There is nothing more consistently satisfying in an RPG than the feeling of unlocking a new skill. Grand story decisions are few and far between, but the RPG skill tree is always there with you, feeding you little power boosts, hinting at new ways you might be able to attack each encounter – if only you gained just a little more XP, and more cash for a key weapon or cybernetic upgrade.
With new perk trees and overhauled itemisation, the Cyberpunk 2.0 update warrants a total restart. Like almost all video game RPGs, Cyberpunk’s progression systems are all about accruing power – the difficulty lies in discovering where the power lies in a mess of perks, abilities, attributes and gear bonuses. The 2.0 update takes an awkward, annoying tangle, breaks it apart, and reforms it into a more welcoming and satisfying form, like a Creme Egg, or a ball of wool.
The first big change; pants vs. implants. It might sound trivial to remove significant stat boosts from clothing to put them into cyberware, but it’s a vital shift. Instead of needing to accidentally find a cool pair of sunglasses in a bin you can visit your local Ripperdoc to make a big spending decision on your next bionic upgrade. Also, that means you’re free to wear the best looking bin-shades you happen to possess without worrying about your armour stat.
It’s a relief how much this centralises Cyberpunk’s gear system. I can mouse over implants on a single screen to read their effects. Incremental stat boosts like an extra 1.5 percent to weapon aim speed appear in cyberware upgrade screens rather than as nodes on a skill tree. 2.0 also moves a lot of incremental, passive upgrades into the Skill system. These five linear paths quietly level up as you complete relevant in-game feats. Silenced headshots level up your headhunter skill, for example, and hacks make you a better netrunner.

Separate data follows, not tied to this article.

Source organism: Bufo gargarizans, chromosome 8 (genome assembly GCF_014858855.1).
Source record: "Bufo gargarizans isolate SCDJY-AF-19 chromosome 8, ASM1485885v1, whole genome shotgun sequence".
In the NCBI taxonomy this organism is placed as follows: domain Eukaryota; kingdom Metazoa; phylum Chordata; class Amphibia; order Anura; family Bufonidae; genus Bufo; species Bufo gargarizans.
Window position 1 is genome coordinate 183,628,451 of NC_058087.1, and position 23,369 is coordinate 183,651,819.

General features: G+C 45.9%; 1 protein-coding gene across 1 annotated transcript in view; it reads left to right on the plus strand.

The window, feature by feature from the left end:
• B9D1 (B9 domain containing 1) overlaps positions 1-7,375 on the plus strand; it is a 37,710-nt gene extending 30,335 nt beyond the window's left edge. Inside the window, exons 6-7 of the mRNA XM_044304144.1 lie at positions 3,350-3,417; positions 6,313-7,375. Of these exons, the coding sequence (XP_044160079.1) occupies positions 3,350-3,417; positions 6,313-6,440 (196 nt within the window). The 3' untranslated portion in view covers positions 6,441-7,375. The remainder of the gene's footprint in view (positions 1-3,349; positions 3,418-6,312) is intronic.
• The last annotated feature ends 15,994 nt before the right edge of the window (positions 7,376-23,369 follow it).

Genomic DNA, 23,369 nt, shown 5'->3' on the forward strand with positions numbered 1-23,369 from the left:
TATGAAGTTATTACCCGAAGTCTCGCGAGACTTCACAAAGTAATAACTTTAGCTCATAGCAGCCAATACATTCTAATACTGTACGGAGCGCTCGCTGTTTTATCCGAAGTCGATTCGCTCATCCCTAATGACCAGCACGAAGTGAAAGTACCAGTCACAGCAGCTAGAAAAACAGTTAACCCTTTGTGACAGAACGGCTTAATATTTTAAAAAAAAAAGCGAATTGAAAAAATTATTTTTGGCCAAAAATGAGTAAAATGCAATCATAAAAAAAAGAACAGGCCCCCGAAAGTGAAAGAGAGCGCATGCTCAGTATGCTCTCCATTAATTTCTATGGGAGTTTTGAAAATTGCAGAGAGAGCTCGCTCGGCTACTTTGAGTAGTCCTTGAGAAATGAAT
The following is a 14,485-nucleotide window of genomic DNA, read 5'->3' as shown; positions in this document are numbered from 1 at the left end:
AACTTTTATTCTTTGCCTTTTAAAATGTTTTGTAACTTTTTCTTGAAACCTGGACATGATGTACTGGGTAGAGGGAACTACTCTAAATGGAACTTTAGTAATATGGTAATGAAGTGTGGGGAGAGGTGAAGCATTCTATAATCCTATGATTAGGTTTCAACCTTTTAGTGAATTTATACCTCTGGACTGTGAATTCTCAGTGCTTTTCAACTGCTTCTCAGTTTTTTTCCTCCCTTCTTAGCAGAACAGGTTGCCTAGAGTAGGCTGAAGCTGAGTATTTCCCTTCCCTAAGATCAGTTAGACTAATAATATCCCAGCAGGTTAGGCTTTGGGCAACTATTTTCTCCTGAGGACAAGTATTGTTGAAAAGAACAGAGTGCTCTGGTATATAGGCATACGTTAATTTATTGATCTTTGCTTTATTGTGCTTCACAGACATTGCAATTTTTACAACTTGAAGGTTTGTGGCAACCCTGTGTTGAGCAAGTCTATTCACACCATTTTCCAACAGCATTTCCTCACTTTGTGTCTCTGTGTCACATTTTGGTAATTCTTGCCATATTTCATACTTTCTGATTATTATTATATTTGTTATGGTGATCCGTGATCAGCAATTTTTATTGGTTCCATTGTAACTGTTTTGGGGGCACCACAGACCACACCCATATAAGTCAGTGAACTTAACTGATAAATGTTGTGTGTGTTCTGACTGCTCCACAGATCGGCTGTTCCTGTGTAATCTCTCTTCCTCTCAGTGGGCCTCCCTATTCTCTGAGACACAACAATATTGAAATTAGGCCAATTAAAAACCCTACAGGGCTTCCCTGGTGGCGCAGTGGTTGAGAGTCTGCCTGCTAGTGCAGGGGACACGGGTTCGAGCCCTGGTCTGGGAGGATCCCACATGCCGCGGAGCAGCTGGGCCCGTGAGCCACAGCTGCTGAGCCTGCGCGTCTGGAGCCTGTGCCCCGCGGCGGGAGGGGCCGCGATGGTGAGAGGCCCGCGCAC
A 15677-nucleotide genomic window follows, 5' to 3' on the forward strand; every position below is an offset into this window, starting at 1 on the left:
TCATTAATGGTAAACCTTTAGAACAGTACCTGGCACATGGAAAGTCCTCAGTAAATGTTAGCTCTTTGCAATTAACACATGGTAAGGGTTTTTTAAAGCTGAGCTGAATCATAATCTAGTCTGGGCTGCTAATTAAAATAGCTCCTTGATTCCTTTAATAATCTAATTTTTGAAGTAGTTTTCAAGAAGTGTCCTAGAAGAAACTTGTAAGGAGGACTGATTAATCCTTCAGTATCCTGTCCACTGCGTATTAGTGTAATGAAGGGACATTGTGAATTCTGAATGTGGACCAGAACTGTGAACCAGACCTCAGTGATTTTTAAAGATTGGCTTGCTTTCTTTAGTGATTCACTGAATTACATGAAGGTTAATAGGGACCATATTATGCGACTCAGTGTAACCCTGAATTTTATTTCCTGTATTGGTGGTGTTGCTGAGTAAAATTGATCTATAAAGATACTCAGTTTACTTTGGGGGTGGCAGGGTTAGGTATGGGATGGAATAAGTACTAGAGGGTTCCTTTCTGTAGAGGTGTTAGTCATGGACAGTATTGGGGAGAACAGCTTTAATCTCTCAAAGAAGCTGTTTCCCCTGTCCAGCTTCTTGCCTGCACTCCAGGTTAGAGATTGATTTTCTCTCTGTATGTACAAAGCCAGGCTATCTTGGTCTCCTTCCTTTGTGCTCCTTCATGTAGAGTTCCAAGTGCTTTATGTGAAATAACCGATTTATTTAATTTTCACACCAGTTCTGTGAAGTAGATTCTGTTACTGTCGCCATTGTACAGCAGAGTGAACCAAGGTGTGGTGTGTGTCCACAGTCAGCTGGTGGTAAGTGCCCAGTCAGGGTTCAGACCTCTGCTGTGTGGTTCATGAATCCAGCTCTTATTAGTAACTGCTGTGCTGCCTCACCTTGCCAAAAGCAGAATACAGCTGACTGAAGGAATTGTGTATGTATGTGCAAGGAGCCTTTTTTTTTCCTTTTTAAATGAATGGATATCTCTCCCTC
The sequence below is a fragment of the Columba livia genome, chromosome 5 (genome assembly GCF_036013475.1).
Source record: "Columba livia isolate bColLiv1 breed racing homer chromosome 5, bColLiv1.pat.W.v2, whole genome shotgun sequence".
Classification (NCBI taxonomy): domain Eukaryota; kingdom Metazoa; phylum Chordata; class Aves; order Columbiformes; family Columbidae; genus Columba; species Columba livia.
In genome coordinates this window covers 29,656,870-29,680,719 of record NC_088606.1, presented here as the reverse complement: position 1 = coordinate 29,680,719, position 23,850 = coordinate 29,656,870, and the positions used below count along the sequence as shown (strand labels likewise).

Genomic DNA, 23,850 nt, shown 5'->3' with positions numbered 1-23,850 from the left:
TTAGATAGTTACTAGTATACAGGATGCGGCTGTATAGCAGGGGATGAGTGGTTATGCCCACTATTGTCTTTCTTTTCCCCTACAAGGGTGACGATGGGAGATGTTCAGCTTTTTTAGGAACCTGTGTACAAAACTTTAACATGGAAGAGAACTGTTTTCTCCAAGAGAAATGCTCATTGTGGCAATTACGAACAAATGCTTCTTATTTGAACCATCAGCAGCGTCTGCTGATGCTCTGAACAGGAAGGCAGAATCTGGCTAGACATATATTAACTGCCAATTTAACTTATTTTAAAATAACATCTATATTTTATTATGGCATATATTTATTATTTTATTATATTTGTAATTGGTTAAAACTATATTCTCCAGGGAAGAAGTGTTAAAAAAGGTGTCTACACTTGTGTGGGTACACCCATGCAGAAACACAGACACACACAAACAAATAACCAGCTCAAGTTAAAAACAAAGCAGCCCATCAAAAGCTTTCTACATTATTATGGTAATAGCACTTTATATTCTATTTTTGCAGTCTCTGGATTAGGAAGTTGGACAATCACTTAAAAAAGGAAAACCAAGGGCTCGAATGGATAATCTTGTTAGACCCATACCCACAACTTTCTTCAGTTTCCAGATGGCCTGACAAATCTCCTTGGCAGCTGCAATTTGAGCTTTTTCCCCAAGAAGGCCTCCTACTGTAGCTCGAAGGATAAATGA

2.0 is a huge decluttering exercise. It is simply easier to read the game, find what I want to work towards and chase interesting builds. The focus on cyberware in particular is perfect for the setting. I am very fond of the Sandevistan operating system cyberware that lets me tap E to slow time, and the eyeballs that hide me from cameras and let me connect to smart guns. 2.0 adds new animations for leaving the Ripperdoc’s terrifying dentist chair, which is a nice touch reminiscent of the game’s disturbing early upgrade sequence.
Though Cyberware is greatly improved, the cash cost of each upgrade makes it the most inflexible system – side gigs can help to an extent, but it can take a long time to acquire half decent hardware. Thankfully it’s much easier to refund and spend attribute points, and the new attribute trees are peppered with new perks that unlock some exciting character builds, especially for melee fighters and hackers.
Hack Queue in the intelligence tree lets you stack multiple quickhacks on a single character, and Overclock lets you apply quickhacks at the expense of your health instead of RAM. The results can be devastating. It feels almost too mean to reboot an enemy’s bionic eyes, set them on fire, and then blow up a nearby server to take out his friends, all in a few seconds. This is the sort of powerful netrunner build that should have been accessible years ago at launch
Likewise if you have a massive blunt weapon like Sasquatch’s hammer (I only found out I could sneak around her and still grab the hammer in my current playthrough) then the body perks Wrecking Ball, Quake and Savage Sling are simply ridiculous. This path demonstrates how well the perks come to life with important weapon finds. A strong Phantom Liberty silenced pistol makes me want to respec to put more points into Cool to unlock Dead Eye – no bullet spread and massive headshot damage is surely a brutal combo.
The temptation, if you completed the game, will be to dive straight into an old save, play with the new skills, and take on the excellent Phantom Liberty expansion. I honestly wouldn’t blame you, but if you’re looking for the most rewarding experience, consider creating a new V and starting from scratch. The best perks and builds will remain out of reach for a long time, but I have found that reaching the next stage of a perk tree, gradually expanding my options, and finding a new way through Night City has been immensely satisfying. It’s rare to see a game reworked so thoroughly, and rarer still to see such an update succeed quite so well.